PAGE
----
It’s been a busy time for the buy now, pay later segment over the past few days, including an announcement from Discover that it is investing $30 million in Sezzle and reports that Apple is looking to leap into the fray with its own installment program for Apple Pay with Goldman Sachs.
Of course, Apple and Discover are merely the latest entrants into the consumer lending segment’s fastest-growing form of credit.
Not surprisingly, where consumer interest flows, regulatory attention is sure to follow. To that point, a recent blog post by the Consumer Financial Protection Bureau suggests it has not only taken notice of the growing phenomenon — but is perhaps a smidge less enthusiastic about its rapid expansion and widespread availability than many of the financial and retail industry players who are backing it.
The CFPB’s Warnings
In an early July blog post, the CFPB gave a basic outline of buy now, pay later options including that the amounts can vary from $100 to a few thousand, use different underwriting and risk models that don’t require a hard credit check, can be approved in seconds and for smaller purchase amounts typically require three to four fixed monthly installment payments.
What could be wrong with that?
However, the CFPB also offered this warning.
“BNPL may seem straightforward and convenient; however, you should consider a few things before selecting this option to make a purchase.”
As for what consumers should consider, most of the advice the CFPB offers is the general advice one gives for any credit product: don’t buy things one can’t really afford; late fees can get costly — particularly if they overdraw your bank account; different programs have different rules; and some lenders report to credit bureaus some don’t.
The big warning offered is that BNPL products may feel like a credit card but aren’t in terms of consumer protections.
“You can use BNPL to make a purchase and pay for it later over time. However, BNPL loans currently lack the consumer protections that apply to credit cards. For example, they say, “BNPL companies don’t offer the same dispute protections as credit cards if the item you purchase is faulty or a scam.”
Does The CFPB Get It Yet
While it is never bad advice to tell consumers to know what they’re getting into before they buy it, there does seem room to wonder how well the CPB really understands BNPL or the consumers that use it. For example, the PYMNTS BNPL tracker demonstrates that consumers actually have a fairly astute understanding of the product — and are using it because they understand it and are looking to avoid a hard credit pull. They are well aware it is not a typical revolving credit product.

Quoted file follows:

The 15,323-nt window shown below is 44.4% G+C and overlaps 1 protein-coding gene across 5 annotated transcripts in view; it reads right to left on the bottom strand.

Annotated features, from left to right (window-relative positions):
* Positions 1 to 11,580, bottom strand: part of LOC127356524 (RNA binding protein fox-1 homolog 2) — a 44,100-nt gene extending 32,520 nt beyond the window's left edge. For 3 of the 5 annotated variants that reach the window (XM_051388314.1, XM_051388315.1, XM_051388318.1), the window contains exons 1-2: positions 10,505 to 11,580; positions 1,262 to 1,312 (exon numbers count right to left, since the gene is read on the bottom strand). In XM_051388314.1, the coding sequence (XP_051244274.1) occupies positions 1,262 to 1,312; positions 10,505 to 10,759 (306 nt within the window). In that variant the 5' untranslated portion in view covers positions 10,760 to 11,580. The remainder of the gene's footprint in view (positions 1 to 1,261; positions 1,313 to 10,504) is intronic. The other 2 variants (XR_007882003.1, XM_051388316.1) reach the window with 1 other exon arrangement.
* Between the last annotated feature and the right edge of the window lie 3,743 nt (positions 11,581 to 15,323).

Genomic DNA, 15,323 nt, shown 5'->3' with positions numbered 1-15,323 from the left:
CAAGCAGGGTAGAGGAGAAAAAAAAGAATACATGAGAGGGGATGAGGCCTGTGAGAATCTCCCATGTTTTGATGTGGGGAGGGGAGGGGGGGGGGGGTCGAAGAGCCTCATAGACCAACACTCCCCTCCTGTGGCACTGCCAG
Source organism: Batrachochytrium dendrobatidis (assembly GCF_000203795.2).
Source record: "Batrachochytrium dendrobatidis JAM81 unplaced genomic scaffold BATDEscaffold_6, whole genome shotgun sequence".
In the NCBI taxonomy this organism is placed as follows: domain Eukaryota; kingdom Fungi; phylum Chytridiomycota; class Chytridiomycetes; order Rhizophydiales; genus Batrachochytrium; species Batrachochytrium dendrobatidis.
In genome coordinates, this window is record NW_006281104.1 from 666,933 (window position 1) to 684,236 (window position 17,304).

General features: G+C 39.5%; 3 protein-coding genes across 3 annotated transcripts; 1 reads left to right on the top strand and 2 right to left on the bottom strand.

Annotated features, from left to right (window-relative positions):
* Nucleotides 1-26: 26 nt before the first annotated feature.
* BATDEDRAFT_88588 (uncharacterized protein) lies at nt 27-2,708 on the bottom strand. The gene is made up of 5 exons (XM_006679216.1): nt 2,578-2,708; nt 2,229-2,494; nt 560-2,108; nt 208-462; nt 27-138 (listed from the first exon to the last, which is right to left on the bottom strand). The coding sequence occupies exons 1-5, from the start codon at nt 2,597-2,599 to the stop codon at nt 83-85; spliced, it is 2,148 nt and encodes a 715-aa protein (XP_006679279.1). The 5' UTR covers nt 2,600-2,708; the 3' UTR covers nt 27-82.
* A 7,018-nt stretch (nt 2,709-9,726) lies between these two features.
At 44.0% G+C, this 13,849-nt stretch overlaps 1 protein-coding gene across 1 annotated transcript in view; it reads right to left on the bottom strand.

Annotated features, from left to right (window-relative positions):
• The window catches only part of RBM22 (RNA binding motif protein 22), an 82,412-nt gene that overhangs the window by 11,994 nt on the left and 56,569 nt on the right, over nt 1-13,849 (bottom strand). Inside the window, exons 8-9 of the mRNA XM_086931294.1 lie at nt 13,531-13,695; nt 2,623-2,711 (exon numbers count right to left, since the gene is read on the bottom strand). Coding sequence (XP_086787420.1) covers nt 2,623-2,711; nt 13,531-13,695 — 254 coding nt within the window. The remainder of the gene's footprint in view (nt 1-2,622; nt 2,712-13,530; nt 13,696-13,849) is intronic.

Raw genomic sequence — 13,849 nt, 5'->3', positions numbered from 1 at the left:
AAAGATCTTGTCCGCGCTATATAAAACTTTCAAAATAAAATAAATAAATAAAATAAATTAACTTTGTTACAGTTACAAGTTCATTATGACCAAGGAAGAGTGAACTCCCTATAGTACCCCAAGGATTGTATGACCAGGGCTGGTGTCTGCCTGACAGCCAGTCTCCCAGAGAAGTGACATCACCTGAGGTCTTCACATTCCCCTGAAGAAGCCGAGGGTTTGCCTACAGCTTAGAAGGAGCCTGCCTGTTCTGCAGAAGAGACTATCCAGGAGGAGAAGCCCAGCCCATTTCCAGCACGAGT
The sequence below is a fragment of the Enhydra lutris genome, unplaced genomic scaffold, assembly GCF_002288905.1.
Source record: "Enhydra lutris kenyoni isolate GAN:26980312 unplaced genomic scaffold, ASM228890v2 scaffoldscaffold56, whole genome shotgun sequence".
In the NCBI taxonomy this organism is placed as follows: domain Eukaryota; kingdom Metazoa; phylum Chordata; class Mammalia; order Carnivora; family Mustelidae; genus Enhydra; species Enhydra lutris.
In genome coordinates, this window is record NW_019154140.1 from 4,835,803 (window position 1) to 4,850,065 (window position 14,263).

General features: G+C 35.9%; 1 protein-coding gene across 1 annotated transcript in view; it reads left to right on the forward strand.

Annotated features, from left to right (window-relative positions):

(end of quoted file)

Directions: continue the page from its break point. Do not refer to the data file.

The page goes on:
In fact, Afterpay’s U.S. CEO Nick Molinar told Karen Webster in a recent conversation that the things the CFPB is warning about are, in fact, things the very things that are attracting young consumers to the product.
The fact that regulators often misunderstand the product and its appeal is itself a problem, Executive Vice President of Public Affairs for Afterpay Damian Kassabgi told Karen Webster last year after the firm’s run-in with California regulators. Afterpay has no objection to regulatory oversight nor complying with regulations. In fact, it hopes to be a partner with regulators in the U.S. and around the world.
However, Kassabgi said regulating their product as a credit product seemed to them a mismatch. Afterpay’s model doesn’t charge interest on the four equally divided monthly payments, something that is considered the quintessential definition of a credit product.
Afterpay isn’t the only player in the BNPL space to have voiced concerns about regulators coming in and disrupting a market, as Klarna had similar concerns earlier this year when it noted regulators worldwide “do not currently have the internal processes and infrastructure necessary for us to share data on our buy now, pay later products.”
At this point, it seems almost certain those processes and infrastructure will be built given its popularity with consumers and retailers and its expansion into segments beyond the clothing and beauty sectors where startups first planted their BNPL flags.
Because, as Sezzle’s CEO Charlie Youakim told Karen Webster in a recent conversation — the real danger for BNPL customers isn’t a new form of financing — it is the degree to which they are locked out of credit markets at all, due to prior mistakes or thin credit files. More than 50 percent of Sezzle’s consumers have FICO scores lower than 600 or no score at all, meaning their payments options are generally limited to their cash reserves or not making a purchase at all. Youakim told Webster, BNPL is, at its core, a more trusted and transparent offering to the customer and one they are increasingly seeking out and proving determinative in their shopping decisions.
“And so I think that’s what makes it a must-have for the merchants. And the advantage is driven by the fact that consumers do like this form of credit, as it opens up a market that has previously been closed to them.”